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J.J. Walline, L.A. Jones, M.J. Prinstein, ACHIEVE Study Group; Factors Associated With Spectacle Satisfaction of Children . Invest. Ophthalmol. Vis. Sci. 2005;46(13):5608.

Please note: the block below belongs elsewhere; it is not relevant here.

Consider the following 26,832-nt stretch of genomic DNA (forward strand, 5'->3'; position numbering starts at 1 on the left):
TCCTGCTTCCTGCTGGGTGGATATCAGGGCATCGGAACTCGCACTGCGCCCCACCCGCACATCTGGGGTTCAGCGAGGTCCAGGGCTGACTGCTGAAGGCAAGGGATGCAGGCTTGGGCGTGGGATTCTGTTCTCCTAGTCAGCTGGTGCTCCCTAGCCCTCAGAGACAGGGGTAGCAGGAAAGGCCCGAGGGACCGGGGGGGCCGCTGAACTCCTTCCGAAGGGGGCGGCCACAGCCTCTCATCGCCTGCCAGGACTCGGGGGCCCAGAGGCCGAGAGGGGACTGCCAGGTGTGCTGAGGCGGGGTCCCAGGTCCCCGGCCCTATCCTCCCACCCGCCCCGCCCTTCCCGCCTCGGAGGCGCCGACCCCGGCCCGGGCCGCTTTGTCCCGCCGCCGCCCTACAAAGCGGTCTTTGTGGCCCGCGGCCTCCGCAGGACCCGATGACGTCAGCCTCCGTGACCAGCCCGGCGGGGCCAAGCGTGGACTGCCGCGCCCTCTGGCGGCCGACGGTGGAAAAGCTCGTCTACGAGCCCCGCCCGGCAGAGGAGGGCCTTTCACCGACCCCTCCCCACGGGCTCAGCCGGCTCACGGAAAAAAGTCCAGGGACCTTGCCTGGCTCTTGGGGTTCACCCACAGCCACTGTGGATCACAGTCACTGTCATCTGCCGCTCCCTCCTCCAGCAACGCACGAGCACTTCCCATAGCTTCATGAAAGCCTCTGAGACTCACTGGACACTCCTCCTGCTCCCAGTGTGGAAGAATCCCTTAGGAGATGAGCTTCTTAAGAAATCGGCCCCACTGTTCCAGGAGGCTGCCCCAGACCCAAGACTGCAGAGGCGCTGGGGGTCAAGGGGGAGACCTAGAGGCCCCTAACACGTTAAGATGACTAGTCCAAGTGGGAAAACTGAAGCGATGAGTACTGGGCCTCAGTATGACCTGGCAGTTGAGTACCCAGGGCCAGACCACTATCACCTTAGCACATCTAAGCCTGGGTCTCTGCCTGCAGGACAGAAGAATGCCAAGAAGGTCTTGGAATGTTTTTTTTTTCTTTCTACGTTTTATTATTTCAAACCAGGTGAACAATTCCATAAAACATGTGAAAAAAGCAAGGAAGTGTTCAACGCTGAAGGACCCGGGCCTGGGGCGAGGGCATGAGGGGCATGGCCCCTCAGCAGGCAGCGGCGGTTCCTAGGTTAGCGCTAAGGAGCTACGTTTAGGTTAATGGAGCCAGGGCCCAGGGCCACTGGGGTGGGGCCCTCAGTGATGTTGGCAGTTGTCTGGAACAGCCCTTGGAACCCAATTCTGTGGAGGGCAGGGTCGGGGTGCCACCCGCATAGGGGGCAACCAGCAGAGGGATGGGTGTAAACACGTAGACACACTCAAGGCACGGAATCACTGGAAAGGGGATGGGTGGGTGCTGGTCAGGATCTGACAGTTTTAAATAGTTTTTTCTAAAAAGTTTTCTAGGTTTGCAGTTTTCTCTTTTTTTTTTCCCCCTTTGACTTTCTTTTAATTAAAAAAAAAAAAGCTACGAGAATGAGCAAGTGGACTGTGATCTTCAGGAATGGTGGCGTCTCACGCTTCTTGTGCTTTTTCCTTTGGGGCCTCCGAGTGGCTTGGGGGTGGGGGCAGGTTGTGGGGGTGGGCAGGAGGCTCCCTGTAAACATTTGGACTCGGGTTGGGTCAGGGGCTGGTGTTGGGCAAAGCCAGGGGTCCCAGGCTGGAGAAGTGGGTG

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Purpose: To determine factors that may influence children’s satisfaction with spectacle wear. Methods: Subjects participating in the Adolescent and Child Health Initiative to Encourage Vision Empowerment (ACHIEVE) Study, a randomized clinical trial to examine the effects of contact lens wear on children’s self–perception, completed the Spectacle Survey at the baseline visit. The Spectacle Survey was developed for the ACHIEVE Study to determine children's satisfaction with wearing their glasses, and it is scored from 0 (low spectacle satisfaction) to 100 (high spectacle satisfaction). Parents provided the child’s demographic information, and subjects underwent cycloplegic autorefraction, habitual binocular logMAR visual acuity, and a–scan ultrasound to determine axial length of the eye. Simple linear regressions or one–way ANOVA were performed to determine associations. Results: We enrolled 484 children in the ACHIEVE Study. The average age was 10.4 years, 59% were female, 47% were white, subjects wore glasses for an average of 2.7 years, and the average refractive error was –2.38 D. The average (± SD) overall score for the Spectacle Survey was 60.4 ± 13.4. Race, gender, amount of myopia, time since the child received his or her first pair of glasses, habitual binocular visual acuity, and axial length were not significantly associated with spectacle satisfaction. Age was the only factor significantly associated with spectacle satisfaction (slope = –1.5; p = 0.01), but it only accounts for 1.2% of the variance in the Spectacle Survey overall score. Two additional questions are not included in the overall Spectacle Survey overall score, but they comprise the Other Correction scale, defining how much children would like to wear a different form of vision correction besides spectacles. This was significantly associated with spectacle satisfaction (slope = 0.28; p < 0.0001), and it explains 34% of the variance in the Spectacle Survey overall score. Conclusions: No demographic or ocular factors significantly explain children’s satisfaction with their spectacles. The primary explanatory factor of spectacle satisfaction was how much children would like to wear a vision correction other than spectacles (no correction or contact lenses).
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